Very good question. All the data we had originally, of course, were in healthy animals, and the variables that affected absorption included age, whether it was an atherosclerotic vessel, plus other biological variables including the presence of other enzymes.

We now have data on 30 patients, including angiographic and IVUS data; that's what we are reporting at this meeting. We also will be doing optical coherence tomography to look at the struts with multislice CT scan palpography virtual histology using backscattering of the radiofrequency, but that will take place at 18 months to 2 years or even later.

Dr. Conti:
What have you found at 6 months?

Dr. Serruys:
All the patients are doing well and there has been no subacute occlusion. I started my career reporting a 20% subacute occlusion rate in a New England Journal of Medicine article in '91.[3] We certainly have made progress over the years in terms of reducing the risk of subacute occlusion.

In these first 30 patients, the angiographic results are promising (Figure 3). Nobody has required reintervention of the stented segment. What we have observed with angiography when looking at a bare-metal stent is evidence of late loss; typically, a late loss of about 0.8 mm. With the drug-eluting Cypher stent late loss is usually around 0.1 to 0.2 mm; with the Taxus stent it's between 0.3 and 0.4 mm. To our surprise, we saw a late loss of 0.44 mm with our bioabsorbable stent, which is in-between the bare-metal stents and a good drug-eluting stent. We were very pleased.

Figure 3. 

ABSORB: Angiographic Results (Per-Treatment Evaluable Patients)

     

Dr. Conti:
Those were your angiographic results; what about IVUS results?

Dr. Serruys:
The IVUS gives us all the cross-sections of the vessels, the external elastic membrane, the stent itself, and what is growing inside the stent. As for the neointimal hyperplasia inside the stent, it has been very small: 0.3 mm[2], which is even less than a good drug-eluting stent.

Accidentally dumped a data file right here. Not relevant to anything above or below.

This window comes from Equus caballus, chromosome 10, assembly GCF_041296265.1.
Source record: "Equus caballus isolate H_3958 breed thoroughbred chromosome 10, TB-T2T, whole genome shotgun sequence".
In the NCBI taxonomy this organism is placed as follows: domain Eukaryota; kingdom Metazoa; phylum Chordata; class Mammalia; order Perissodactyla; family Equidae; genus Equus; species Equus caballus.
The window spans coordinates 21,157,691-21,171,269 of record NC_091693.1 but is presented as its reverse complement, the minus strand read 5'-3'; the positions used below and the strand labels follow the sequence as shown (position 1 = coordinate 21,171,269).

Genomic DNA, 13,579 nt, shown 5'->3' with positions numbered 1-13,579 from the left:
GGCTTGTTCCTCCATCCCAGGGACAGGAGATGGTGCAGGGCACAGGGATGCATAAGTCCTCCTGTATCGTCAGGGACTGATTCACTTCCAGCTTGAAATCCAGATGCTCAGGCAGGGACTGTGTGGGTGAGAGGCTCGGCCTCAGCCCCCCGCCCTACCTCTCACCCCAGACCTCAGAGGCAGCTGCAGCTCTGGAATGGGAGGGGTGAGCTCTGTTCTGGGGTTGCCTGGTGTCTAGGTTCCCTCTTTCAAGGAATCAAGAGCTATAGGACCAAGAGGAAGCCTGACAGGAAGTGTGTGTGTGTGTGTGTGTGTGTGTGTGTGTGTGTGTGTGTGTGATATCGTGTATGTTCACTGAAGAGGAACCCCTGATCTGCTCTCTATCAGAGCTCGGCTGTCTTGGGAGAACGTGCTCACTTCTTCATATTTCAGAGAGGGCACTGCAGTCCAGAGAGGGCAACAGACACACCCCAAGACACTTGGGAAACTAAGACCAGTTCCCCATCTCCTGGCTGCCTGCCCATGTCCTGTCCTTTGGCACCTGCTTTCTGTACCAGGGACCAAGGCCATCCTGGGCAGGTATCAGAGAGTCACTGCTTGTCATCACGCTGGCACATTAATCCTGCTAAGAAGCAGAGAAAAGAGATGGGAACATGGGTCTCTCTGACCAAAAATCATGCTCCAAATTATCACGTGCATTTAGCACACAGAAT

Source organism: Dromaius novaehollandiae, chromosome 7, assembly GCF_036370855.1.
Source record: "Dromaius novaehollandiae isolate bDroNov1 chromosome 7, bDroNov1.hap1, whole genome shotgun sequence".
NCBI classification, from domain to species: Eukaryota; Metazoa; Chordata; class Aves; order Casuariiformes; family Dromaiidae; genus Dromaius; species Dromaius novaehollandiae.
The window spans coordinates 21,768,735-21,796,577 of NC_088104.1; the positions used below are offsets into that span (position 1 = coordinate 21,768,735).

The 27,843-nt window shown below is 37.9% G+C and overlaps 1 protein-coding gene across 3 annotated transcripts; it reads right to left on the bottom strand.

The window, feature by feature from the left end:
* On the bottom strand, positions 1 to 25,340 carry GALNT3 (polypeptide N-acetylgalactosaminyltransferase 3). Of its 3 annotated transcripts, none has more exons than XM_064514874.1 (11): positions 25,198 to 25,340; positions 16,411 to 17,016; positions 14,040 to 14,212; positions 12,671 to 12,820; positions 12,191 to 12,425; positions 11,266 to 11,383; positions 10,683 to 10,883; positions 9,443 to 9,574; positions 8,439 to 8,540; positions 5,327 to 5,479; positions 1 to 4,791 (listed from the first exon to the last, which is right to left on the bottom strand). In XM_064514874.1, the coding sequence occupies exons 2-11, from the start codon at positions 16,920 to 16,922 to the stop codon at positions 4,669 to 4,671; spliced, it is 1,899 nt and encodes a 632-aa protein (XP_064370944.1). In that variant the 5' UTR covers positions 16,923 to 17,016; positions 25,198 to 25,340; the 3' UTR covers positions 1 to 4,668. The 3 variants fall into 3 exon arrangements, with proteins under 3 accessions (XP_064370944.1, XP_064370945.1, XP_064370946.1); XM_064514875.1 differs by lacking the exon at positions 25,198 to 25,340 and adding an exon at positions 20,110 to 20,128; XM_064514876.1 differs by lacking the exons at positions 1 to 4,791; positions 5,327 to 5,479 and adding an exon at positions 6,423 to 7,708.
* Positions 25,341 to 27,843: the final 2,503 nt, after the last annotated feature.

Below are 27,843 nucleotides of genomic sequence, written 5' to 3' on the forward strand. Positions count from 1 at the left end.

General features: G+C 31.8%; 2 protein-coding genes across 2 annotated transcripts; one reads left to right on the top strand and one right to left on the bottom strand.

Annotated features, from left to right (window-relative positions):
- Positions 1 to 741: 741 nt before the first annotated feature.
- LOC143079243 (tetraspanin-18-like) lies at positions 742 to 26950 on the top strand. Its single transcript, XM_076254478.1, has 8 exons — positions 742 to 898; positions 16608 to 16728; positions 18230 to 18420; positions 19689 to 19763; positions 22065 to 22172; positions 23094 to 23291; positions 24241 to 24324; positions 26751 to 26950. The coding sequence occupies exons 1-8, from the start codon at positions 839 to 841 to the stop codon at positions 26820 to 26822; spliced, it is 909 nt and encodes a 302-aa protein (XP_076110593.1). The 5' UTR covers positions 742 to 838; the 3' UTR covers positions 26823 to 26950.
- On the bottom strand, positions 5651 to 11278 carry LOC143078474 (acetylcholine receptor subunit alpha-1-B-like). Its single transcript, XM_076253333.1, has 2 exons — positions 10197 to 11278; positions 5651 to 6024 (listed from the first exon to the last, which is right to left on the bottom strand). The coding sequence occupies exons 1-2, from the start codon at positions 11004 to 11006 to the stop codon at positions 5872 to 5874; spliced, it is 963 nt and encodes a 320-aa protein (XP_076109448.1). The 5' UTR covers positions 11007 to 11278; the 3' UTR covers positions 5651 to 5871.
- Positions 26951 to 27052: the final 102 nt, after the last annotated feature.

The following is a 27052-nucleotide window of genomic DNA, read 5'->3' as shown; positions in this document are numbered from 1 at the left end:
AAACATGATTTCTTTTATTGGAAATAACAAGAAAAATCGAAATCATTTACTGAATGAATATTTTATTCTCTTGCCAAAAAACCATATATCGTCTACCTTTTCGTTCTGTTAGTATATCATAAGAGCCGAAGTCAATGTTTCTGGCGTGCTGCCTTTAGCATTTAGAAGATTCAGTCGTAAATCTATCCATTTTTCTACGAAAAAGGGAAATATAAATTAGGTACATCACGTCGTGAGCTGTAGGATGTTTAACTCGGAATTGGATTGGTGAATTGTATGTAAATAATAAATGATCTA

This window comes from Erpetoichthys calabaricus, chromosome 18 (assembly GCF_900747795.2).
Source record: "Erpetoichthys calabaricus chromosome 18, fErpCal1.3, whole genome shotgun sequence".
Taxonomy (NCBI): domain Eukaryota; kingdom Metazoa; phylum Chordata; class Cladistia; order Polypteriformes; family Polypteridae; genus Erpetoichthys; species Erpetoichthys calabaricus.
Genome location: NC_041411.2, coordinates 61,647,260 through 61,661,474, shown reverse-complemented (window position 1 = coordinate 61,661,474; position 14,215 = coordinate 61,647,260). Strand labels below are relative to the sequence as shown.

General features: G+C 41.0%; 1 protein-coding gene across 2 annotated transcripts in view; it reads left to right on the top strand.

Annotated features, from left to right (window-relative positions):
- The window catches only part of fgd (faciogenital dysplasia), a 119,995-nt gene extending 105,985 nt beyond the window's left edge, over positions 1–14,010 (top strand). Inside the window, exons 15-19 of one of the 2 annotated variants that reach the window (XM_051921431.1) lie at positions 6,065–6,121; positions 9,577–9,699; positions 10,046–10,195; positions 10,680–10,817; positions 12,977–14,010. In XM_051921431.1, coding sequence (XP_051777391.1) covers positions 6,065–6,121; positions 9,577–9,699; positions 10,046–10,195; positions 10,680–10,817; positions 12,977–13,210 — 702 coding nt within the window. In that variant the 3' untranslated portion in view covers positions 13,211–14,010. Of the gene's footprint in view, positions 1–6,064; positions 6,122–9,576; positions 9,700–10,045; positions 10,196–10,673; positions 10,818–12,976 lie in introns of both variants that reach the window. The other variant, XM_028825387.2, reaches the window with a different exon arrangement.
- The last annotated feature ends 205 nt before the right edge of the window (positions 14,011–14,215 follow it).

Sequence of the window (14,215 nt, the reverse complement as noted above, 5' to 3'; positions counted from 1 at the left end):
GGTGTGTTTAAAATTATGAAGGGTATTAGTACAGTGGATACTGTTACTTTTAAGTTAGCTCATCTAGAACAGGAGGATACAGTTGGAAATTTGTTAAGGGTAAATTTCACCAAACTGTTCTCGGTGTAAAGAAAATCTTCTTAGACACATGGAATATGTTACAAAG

The critical observation is that by watching the ring of the struts we show a reduction of the stent area. You can call that late shrinking or late recoil at the beginning of the bioactive remodeling. It amounted to an 11.6% reduction of the stent area, for a late-loss of 0.44 mm. This is not due to neointimal hyperplasia; it's mainly the late-recoil of 11.6% of the struts itself.

Dr. Conti:
What about the lesions? Can you describe the lesions you were stenting?

Dr. Serruys:
The research is still in its infancy, so we were limited to treating very short lesions. The stent is 12 mm long, so we had to find lesions of 8.5 mm to cover it properly. And these lesions were in 30 patients at six institutions. We were very proud that in Rotterdam we found 16 of these patients.

Dr. Conti:
Is it easy to deploy or is it difficult?

Dr. Serruys:
No special challenge at all. What is amazing is the acute recoil, which is being published in CCI: it was 0.20 mm.[4] Acute percent recoil was 6.4% with the bioabsorbable stent compared to 4.2% with an everolimus-eluting metal stent. So, we were very happy about the way they have processed this polymer to achieve almost the radial force and the scaffolding properties of the metal stent. This is a great achievement.

Dr. Conti:
And this is a first-generation stent you have; so, there is a lot of promise of even greater things to come.

Dr. Serruys:
A second version of this stent is ready for study. This iteration is much stronger in terms of radial force and scaffolding properties, so it may further reduce late recoil of the stent.

Dr. Conti: